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Friday, September 04, 2009

The Recent Incident At The Limnitis Crossing Point

It takes two to tango

(Cyprus Weekly) - The disappointing end to a much-anticipated pilgrimage to Morphou through Limnitis has come as a painful reminder of how difficult it is to reach a comprehensive settlement on this small island.

What was intended as a symbol of how the two communities can cast aside their differences – at least temporarily and for non-political reasons -- turned into a publicity nightmare for all those prodding the two leaders to rise above decades of suspicions to work together for reunification.

For if the Turks cannot allow bus loads of candle clutching villagers to drive – under U N escort – to a church ceremony and back, how on earth are they going to agree to cede territory to Greek Cypriots and participate in a European democracy based on consensus and compromise?

The 650 or so aggrieved pilgrims subjected to meticulous scrutiny of their documents by the occupation regime were victims of much more than a lengthy inconvenience. In blocking their pilgrimage, the Turkish side had reneged on their part of an agreement to engage in confidence building measures only weeks after the Cyprus government allowed 2,000 Turkish Cypriots to travel through the same point to ‘celebrate’ the 1967 bombing of Tillyria at the Kokkina enclave.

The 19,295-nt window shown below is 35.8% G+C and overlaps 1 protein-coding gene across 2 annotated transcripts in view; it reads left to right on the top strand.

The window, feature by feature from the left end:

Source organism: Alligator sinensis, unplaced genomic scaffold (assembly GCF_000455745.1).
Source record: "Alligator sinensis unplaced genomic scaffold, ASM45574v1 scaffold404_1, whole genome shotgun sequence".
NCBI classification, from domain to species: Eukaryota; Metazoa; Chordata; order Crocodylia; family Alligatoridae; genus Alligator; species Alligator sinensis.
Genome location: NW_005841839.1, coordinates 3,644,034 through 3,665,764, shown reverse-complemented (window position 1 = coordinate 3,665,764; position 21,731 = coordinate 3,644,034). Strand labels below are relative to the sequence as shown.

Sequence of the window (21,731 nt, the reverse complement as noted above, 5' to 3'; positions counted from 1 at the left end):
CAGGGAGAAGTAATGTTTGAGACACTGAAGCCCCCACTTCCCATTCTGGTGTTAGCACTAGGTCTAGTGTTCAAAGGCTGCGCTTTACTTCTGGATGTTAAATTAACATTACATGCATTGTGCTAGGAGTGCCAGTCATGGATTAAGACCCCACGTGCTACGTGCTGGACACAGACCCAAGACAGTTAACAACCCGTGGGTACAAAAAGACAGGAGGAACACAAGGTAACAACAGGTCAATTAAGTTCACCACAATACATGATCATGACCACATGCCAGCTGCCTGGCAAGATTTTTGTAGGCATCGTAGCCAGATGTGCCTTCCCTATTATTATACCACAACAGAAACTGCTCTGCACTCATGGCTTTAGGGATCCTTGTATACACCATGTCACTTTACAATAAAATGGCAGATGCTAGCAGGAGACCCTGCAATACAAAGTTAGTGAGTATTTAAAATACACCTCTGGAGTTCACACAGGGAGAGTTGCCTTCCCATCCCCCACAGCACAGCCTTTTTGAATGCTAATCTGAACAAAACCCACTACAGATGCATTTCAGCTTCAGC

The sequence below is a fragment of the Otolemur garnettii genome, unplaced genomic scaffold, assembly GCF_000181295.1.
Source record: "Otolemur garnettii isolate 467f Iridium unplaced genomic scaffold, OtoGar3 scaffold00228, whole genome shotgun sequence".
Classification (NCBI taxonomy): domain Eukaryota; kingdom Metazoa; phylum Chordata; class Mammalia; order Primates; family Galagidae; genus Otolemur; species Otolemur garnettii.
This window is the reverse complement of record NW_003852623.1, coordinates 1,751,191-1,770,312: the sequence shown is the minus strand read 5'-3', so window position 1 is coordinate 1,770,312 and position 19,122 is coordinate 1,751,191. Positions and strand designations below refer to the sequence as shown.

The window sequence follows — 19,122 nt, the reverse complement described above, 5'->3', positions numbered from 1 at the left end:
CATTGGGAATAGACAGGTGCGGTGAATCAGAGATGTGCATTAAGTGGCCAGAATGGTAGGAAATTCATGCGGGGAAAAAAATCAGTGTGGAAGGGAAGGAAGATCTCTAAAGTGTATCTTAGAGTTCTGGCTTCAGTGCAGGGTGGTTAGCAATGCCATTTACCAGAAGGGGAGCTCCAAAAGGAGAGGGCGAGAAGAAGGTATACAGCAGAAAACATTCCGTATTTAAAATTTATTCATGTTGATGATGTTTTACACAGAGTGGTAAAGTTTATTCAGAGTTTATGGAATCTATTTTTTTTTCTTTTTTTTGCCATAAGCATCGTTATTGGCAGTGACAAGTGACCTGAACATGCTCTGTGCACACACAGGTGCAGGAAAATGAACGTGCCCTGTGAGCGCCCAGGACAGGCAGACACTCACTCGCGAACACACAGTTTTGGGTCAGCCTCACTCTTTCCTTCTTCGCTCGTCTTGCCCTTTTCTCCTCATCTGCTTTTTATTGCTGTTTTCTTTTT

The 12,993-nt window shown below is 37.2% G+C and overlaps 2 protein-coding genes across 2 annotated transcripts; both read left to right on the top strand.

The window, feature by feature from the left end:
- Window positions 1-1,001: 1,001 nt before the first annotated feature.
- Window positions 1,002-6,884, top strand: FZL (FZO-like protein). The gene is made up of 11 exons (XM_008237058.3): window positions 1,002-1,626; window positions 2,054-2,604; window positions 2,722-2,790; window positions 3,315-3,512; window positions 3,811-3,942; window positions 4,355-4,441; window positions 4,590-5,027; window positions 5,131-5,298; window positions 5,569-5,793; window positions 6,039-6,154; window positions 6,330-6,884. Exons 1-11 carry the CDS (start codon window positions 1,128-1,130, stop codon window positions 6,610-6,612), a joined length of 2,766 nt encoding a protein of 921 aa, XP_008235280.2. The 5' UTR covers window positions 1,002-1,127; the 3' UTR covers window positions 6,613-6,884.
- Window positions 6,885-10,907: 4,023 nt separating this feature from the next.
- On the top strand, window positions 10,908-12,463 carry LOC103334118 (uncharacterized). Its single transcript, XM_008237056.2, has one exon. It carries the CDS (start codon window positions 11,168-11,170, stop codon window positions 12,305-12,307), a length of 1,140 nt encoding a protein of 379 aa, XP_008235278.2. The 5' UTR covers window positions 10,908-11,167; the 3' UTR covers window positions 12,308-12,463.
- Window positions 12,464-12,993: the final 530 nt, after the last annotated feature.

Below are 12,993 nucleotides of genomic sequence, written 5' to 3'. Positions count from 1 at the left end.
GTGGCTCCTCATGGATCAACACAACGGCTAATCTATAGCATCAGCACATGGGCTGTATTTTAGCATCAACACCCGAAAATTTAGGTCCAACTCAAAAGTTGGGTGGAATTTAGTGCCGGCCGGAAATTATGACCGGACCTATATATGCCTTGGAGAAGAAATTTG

By preventing pilgrims from exercising a simple religious freedom, Turkish Cypriots sent a wrong message to Greek Cypriots, and the global community, that at the end of the day they insist on calling all the shots.

Hardly a good start to the supposedly constructive give-and-take needed for a successful outcome to the talks.

The government says it is committed to a settlement and will persevere in the talks in pursuit of a viable solution. In so doing it speaks for a sizable majority who are prepared to turn the other cheek in the hope that the island can be reunited.

But Greek Cypriots are growing increasingly weary of the apparent insincerity coming from the other side. Supporters of peace on this island would do well to understand that it takes two to tango.

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